my perfect day off. Julia and I sleep in a bit. We wake up and walk to local coffee shop Vivace for a espresso and delicious pastries. We walk a block or two over to Volunteer Park and relax in the grass amongst other Capitol Hill patrons looking to escape the hustle. Next, brunch at our favorite vegetarian restaurant Cafe Flora before heading to a trunk show at Glasswing at Melrose Market. Maybe a little siesta before heading to one of our favorite bars Montana for a Moscow Mule made with Rachel’s local ginger beer. Grab a bite at In the Bowl vegan thai restaurant and set off to see our friend Garrett Vance’s band Night Cadet at some venue on Capitol Hill. To cap it off, we would go to Pony to dance until closing to the tracks our employee/ favorite DJ kkost (Kyle Kostrzewa) would be spinning. 

Shop Herbivore Botanicals in UO Beauty



There is an old wives' tale that goes something like: put beer in your hair and the malt, barley and hops will make it shinier and healthier than ever before. Duffy's products puts a modern spin on it, using beer from Seattle's Elysian Brewery to make shampoo and conditioner.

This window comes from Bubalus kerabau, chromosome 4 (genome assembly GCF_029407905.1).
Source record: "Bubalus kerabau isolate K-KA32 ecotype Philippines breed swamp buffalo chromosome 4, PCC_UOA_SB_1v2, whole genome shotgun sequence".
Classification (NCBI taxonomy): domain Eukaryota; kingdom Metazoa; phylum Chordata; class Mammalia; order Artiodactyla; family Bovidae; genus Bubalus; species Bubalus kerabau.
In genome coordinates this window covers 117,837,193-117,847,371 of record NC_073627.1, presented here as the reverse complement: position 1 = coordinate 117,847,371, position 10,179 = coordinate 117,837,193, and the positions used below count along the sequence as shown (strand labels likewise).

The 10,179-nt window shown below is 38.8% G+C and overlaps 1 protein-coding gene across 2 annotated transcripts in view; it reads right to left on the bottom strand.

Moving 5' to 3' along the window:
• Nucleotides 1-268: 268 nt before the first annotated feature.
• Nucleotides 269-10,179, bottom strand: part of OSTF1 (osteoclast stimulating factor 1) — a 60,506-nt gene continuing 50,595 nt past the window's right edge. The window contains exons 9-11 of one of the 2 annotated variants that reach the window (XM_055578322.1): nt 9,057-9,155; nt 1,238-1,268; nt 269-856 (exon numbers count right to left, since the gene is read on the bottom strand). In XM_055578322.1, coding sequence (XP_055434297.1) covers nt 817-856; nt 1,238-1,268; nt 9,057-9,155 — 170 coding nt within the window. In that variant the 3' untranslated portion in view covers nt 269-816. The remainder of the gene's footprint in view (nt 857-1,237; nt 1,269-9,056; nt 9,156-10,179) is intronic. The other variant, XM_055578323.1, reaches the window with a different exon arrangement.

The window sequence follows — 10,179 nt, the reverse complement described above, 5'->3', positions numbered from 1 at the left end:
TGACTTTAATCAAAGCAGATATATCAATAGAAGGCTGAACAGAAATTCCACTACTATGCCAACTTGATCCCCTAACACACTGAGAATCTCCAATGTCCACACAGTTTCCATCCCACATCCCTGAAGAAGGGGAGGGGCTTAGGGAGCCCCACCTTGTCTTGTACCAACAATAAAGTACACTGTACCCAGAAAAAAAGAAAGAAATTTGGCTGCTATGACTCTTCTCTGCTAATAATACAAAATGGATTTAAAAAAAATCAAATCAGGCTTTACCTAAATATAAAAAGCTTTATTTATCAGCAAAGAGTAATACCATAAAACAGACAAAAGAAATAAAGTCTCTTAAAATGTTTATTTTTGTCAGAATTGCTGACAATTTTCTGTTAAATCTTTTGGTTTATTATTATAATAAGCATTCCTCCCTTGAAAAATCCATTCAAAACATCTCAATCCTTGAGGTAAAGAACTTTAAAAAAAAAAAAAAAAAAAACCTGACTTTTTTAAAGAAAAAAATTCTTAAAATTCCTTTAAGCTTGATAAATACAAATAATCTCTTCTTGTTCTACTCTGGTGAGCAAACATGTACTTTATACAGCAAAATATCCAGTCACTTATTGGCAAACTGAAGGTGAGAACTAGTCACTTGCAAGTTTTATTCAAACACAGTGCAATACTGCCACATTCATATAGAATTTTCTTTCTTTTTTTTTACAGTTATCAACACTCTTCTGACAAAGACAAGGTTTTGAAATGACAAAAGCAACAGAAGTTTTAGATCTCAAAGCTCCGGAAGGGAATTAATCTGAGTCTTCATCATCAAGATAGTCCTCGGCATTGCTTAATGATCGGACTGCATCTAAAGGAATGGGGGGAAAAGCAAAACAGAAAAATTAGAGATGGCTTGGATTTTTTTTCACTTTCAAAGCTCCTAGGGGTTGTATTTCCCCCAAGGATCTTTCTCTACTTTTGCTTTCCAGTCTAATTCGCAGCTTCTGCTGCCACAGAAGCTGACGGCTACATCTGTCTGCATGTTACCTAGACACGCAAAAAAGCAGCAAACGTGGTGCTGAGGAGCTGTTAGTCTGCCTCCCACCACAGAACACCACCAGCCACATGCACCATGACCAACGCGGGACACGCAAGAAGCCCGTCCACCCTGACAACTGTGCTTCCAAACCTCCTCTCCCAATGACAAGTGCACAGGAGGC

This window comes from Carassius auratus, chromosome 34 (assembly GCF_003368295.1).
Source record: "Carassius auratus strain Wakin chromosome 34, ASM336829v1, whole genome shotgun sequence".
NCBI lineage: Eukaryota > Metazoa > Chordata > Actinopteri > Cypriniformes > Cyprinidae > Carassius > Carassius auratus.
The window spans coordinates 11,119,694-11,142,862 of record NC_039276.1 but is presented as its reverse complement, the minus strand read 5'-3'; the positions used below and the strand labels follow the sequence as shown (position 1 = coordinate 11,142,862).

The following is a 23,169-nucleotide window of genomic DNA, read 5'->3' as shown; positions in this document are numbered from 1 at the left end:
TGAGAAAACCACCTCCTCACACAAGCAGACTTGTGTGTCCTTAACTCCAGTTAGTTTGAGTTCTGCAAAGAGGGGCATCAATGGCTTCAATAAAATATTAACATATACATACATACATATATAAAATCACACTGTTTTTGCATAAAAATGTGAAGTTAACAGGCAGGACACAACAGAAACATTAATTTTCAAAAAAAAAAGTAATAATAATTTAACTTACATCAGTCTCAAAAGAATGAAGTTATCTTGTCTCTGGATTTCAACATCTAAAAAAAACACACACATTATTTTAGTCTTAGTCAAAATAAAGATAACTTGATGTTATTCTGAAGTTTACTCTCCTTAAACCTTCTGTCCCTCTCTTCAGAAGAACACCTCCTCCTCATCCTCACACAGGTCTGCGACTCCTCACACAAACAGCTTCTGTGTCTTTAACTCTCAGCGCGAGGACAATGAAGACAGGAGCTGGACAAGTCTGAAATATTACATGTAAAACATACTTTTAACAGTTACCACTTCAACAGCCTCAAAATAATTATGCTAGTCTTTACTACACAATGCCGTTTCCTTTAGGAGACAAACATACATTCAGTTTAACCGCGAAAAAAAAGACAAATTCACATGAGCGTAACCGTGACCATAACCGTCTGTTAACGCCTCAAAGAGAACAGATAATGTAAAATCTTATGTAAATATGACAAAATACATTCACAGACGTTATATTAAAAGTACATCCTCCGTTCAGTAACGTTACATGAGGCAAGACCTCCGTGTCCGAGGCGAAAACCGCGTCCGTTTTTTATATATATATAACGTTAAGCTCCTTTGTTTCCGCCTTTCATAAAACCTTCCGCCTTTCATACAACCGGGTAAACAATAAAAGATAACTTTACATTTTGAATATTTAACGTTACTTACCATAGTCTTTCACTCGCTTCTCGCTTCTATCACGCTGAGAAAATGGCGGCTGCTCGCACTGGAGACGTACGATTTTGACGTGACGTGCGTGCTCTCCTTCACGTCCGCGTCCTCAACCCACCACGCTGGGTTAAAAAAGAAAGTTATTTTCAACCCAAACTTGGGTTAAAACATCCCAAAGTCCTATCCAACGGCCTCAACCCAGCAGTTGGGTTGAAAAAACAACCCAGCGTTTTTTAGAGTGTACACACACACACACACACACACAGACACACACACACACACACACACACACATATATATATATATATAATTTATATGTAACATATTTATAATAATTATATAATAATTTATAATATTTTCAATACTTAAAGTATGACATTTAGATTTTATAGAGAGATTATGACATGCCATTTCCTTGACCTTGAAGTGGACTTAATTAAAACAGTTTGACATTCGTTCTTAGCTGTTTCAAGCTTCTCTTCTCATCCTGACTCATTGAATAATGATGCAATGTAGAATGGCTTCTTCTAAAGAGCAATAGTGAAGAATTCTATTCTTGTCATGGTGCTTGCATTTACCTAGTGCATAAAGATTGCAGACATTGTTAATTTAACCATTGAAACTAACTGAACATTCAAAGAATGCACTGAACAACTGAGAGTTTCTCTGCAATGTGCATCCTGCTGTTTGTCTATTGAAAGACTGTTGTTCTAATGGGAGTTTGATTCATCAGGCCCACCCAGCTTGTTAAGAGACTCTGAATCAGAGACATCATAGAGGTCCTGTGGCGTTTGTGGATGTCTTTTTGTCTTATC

Why Seattle? What was it that drew you to the city / what has kept you there?
Both of us were drawn to Seattle because of its music culture. The beauty here sucks you in too… every time we fly somewhere else it looks lackluster compared to the breathtaking views and lush green landscapes we’re used to. We’re also huge foodies and severe coffee addicts and there is no shortage of either here. As far as starting/running a business, we’ve grown to love how much Seattle fosters those with an entrepreneurial mindset. We began selling Duffy’s at local farmers’ markets in Ballard & Fremont…not many cities have those kinds of grass roots venues so readily available.

Can you share some of your favorite things that are happening in Seattle right now?